Key to Umbria: Carsulae

History of Carsulae

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Early History

Carsulae was first mentioned in the surviving sources by Strabo in the late 1st century BC:

  1. “The cities [of Umbria west] of the Apennines that are worthy of mention are: first, on the Flaminian Way itself: Ocricli,  ...  Narnia, ... Carsuli, and Mevania ...”, (‘Geography’, 5:2:10).

There is no doubt that Carsulae was on Via Flaminia, albeit that it is not mentioned in any of the surviving itineraries (which, between them, span the imperial period until 330 AD).  According to Simone Sisani (referenced below, 2006, at p. 181):

  1. “... it seems to have grown up ex novo, not earlier that the 2nd century BC, and probably as a centre  for the scattered viritane settlers in the surrounding territory ...” (my translation).

Surviving inscriptions suggest that Carsulae was a municipium administered by duoviri in the late 1st century BC

  1. CIL XI 4575, which dates to the late 1st century BC and which is now in Palazzo Cesi, commemorates  ‘[---]lius Ti(beri) f(ilius) Pup(inia) Clemens’ as ‘IIvir iure dicundo Carsulis sex(ies?)’.  Note that:

  2. The father and brother of this individual, who were both recorded in the inscription, both belonged to the Clustumina while he belonged to the Pupinia.  This suggests that he belonged to a local family but that, for whatever reason, he had changed his tribe.

  3. If the completion ‘sex(ies)’above is correct, then he had served as IIvir iure dicundo at Carsulae six times.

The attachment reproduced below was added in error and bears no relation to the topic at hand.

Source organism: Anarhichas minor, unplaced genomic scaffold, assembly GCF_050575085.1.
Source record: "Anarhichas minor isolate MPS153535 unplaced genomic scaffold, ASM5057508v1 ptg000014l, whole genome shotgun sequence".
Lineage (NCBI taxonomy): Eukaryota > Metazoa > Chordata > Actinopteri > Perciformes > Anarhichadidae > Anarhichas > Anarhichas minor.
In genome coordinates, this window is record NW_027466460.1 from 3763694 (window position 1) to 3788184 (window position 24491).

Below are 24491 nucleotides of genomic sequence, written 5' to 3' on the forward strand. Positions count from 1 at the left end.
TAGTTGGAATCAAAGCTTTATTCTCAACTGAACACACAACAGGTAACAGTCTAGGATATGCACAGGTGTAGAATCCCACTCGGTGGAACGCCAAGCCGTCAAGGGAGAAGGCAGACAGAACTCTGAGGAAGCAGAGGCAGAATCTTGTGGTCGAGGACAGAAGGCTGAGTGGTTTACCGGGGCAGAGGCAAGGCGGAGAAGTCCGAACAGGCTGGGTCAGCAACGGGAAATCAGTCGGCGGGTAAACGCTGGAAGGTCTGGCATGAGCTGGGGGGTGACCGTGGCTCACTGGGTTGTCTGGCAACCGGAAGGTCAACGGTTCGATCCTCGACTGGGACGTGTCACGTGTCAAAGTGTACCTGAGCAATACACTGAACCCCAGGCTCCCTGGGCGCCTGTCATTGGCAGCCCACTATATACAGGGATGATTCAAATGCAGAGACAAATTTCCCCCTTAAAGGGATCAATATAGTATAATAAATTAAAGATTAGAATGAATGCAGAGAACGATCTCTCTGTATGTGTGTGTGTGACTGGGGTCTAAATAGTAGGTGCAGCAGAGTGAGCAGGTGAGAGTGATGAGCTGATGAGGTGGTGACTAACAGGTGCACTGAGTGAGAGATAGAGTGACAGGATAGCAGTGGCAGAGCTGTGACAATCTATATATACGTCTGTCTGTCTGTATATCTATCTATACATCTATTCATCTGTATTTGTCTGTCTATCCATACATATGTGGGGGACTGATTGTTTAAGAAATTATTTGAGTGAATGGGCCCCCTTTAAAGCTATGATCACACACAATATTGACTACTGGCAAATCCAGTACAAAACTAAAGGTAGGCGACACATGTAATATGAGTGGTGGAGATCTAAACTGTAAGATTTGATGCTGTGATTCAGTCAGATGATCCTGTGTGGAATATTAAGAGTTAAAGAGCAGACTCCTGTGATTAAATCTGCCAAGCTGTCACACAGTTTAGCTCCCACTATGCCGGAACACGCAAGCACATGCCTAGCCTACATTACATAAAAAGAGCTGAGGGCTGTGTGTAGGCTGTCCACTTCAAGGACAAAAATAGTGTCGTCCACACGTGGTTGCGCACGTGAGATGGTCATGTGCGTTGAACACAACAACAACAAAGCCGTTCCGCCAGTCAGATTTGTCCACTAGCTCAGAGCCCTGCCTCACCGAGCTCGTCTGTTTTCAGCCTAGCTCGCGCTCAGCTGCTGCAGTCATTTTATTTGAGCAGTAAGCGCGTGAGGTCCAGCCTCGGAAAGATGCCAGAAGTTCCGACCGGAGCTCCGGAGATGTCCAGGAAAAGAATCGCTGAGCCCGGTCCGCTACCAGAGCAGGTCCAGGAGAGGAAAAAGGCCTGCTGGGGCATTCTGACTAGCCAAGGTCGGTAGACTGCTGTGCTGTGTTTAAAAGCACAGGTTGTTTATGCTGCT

4. EDR138898, which Enrico Zuddas (referenced below, at p. ??) dated to ca. 35 BC and which was found and is displayed locally, commemorates two duoviri quinquennales:

  5. Coelius Titianus, son of Lucius; and

  6. Egnatius Apicula, son of Caius.

  7. Enrico Zuddas (referenced below, at p. ?) referred to a third inscription that is about to be fully published for the first time by Elena Roscini, which commemorates the duovir Lucius Furius Clemens, and which indicated that the duovirale administration continued until at least the middle of the first century AD.

The presence of the duovirate is usually taken to indicate that the centre in question was municipalised following the Lex Iulia Municipalis (probably 49 BC).  However, Enrico Zuddas (referenced below, at p. ??) suggested that the municipalisation of Carsulae might have been slightly later, possibly associated with:

  1. “... the deduction of the colony of Todi [probably in 27 BC]: this would be consistent with urbanisation of Carsulae, which is generally dated to the Augustan period.  The [inscriptions above] are consistent with this hypothesis” (my translation).